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Martin Scorsese’s ‘Silence’ and the Catholic connection to the atomic bomb

The period drama portrays the 17th century persecution of Jesuit missionaries and their converts in Japan.

Martin Scorsese’s Silence will have its premiere at the Vatican, where it will be screened to hundreds of Roman Catholic priests. The famed director’s first foray into East Asia links to familiar themes of Catholic guilt and redemption, as he portrays the brutal 17th century persecution of Jesuit missionaries and their converts in Japan.

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‘Silence’.

Scorsese’s film, which will be released in the United States of America on December 23, is an adaptation of Japanese author Shusaku Endo’s 1966 novel Silence. It tells the story of two Portuguese Jesuit priests (Adam Driver and Andrew Garfield) who travel to Japan at a time when Christianity was banned to find their mentor (Liam Neeson) and support the local converts. The pair are imprisoned and tortured.

A pieta ‘fumi-e’ image, from Nagasaki 1923. Credit: National Library Australia.
A pieta ‘fumi-e’ image, from Nagasaki 1923. Credit: National Library Australia.

The characters of the priests Cristóvão Ferreira and Sebastian Rodrigues were based on Portuguese and Italian Jesuits found in the historical record. Endo’s novel describes the hostile environment that leads to the missionary priests’ relinquishment of faith. They were forced to place their feet on fumi-e (religious images) to demonstrate that they had given up all faith. Rodrigues (played by Garfield in the film), believes he hears Jesus’s voice telling him to apostatise by stepping on the fumi-e.

The remaining Christians went underground. The persecution continued until the ban against Christians was removed in 1873. But the indigenous Japanese who returned to Catholicism in the 1870s after 250 years of “hidden Christianity” remembered their long period of “betrayal”.

A painting of the ruin of Urakami Cathedral drawn by Nagai Takashi. Credit: Author provided by permission of Nagai Tokusaburo, director of the Nagai Takashi Memorial Museum
A painting of the ruin of Urakami Cathedral drawn by Nagai Takashi. Credit: Author provided by permission of Nagai Tokusaburo, director of the Nagai Takashi Memorial Museum

Most descendants of the native Christians lived in Nagasaki during World War II. On August 9, 1945, when the United States dropped the A-bomb on Urakami, a northern suburb of Nagasaki, 8,500 of the 12,000-strong Catholic Christian community were amongst the dead. The bomb was meant to target Nagasaki city, but because the Americans were low on fuel and clouds opened above the northern suburbs, the eventual Ground Zero happened in Urakami. Its cathedral – the biggest Catholic church in Asia at the time – was only 500 metres from Ground Zero.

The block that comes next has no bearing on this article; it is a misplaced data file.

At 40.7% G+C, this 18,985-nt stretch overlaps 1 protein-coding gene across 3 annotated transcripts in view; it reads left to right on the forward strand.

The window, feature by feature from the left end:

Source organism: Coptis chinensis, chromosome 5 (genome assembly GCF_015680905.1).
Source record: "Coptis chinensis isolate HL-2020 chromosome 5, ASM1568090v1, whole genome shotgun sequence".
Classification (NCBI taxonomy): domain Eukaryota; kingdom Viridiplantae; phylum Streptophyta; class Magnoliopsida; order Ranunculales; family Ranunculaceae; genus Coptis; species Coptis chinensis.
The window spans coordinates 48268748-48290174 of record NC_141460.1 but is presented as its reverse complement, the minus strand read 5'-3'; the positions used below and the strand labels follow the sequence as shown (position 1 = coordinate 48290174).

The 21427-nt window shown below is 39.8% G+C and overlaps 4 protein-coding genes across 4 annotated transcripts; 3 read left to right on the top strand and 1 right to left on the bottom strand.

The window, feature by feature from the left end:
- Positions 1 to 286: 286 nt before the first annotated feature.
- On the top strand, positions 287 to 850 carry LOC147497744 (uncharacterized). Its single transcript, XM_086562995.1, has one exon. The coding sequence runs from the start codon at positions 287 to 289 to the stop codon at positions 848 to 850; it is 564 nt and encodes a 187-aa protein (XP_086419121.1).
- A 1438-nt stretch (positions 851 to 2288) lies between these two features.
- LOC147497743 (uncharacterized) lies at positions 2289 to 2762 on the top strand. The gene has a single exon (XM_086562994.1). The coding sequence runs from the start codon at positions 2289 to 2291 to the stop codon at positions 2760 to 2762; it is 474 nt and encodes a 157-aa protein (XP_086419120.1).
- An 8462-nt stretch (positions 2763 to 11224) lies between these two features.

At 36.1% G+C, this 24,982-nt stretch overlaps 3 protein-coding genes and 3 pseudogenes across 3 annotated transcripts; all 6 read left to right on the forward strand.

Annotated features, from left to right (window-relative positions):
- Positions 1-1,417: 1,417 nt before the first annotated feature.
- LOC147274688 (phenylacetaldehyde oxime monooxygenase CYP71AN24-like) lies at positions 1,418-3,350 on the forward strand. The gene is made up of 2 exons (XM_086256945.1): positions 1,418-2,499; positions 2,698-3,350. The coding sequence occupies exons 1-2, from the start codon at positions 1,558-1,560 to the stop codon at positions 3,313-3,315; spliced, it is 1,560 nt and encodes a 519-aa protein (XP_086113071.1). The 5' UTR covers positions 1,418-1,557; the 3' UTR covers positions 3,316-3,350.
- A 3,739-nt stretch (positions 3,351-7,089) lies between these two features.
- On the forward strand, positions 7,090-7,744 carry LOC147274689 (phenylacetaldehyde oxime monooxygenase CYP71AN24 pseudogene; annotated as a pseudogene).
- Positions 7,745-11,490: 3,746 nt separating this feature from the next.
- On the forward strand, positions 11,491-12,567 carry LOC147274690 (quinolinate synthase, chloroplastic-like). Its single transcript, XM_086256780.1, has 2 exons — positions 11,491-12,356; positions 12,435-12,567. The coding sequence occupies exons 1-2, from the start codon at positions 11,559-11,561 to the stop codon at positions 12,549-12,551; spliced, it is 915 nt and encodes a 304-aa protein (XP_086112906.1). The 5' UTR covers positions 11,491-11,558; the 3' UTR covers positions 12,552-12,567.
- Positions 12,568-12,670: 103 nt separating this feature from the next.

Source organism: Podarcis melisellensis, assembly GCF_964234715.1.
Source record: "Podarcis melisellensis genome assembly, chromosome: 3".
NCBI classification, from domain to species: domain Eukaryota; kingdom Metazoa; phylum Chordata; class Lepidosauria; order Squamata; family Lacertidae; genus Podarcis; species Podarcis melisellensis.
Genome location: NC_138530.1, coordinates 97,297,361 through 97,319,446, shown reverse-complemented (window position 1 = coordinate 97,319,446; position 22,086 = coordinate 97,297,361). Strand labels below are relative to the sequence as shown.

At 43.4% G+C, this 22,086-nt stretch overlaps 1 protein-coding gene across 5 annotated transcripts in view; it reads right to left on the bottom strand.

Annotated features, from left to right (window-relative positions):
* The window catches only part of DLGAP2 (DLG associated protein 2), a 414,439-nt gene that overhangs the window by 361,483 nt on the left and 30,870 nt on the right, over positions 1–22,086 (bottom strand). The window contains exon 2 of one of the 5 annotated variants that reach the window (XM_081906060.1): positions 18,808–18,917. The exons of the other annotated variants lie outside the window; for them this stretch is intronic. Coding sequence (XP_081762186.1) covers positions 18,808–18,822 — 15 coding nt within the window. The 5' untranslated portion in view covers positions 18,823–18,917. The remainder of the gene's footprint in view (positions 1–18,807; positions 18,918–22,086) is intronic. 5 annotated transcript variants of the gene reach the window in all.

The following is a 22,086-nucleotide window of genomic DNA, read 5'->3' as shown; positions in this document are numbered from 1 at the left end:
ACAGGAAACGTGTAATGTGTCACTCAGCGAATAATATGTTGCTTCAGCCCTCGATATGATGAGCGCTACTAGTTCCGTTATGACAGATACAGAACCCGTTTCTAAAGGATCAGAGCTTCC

Nagasaki Catholics remember the A-bomb in particular ways, as I show in my research on memory in Nagasaki. My work has involved interviewing nine Catholic survivors of the atomic bombing, as well as three other non-Catholic survivors, and members of the Urakami community.

The Catholic interviewees explained that their grandparents had been exiled to other regions of Japan in the 1860s and 1870s due to their return to Catholicism after 250 years of “hidden Christianity”.

One interviewee, Matsuo Sachiko, explained that her grandmother was a double survivor, having first survived the Christian exile (referred to as the 4th exile) imposed by the government in 1867-73 and then later, the 1945 atomic bombing. She says:

Yes… my grandmother was one of the Urakami Fourth Exile survivors and at that time there were still some of those survivors who were alive… these people still believed, everyone was able to stick at it and get through… Within their testimony, they didn’t talk about their pain.

Matsuo Sachiko pictured in 2014. Credit: Author provided
Matsuo Sachiko pictured in 2014. Credit: Author provided

Orphaned Ozaki Tōmei adopted a new name after the bombing, as a novice at a Polish monastery in Nagasaki. Normally Japanese monks would adopt the name of a Western saint, but he selected a Japanese saint, Ozaki Tōmei, who is a child martyr of 1597 from Nagasaki.

Ozaki remembered his mother telling him that the 26 martyrs of 1597 were marched directly past his childhood home in the middle of winter on the way to their execution. The child martyr Ozaki had been separated from his mother and was marched to Nagasaki from Kyoto. Along the way, he was able to write a letter to his mother, in which he reflected on the “transience of the world”.

My informant Ozaki linked his own experience to this boy of 1597, writing:

The experience of the atomic bombing was exactly like that. Everything in the world is breakable and vanishes. As far as the atom bomb went, there was nothing to be known of reality which was not destroyed. Koware-iku sonzai ni tayotte wa naranai. We cannot depend on a life so fragile. Nonetheless, after that, staring at reality, what I saw was the indestructible God’s existence. The Lord God who holds all created things, the source of love and life is the God I know. This is also the source of faith.

Brother Ozaki Tomei. Credit: Author provided
Brother Ozaki Tomei. Credit: Author provided

Despite the destruction around him and the tragic loss of his mother, Ozaki, orphaned monk and survivor of the atomic bombing, held on to the faith of his ancestors.

His resilience might be considered one fruit of the missionaries whose ambivalent lives are depicted by Scorsese in Silence. Ozaki turned 88 this year and continues to write prolifically on his blog.

Silence was originally controversial amongst Christians in Japan for the perceived faithlessness of its priest protagonists. Nevertheless, Scorsese’s film version – which has taken 27 years to make – is eagerly awaited in Nagasaki, where the descendants of the hidden Christians still continue to be a practising community of faith.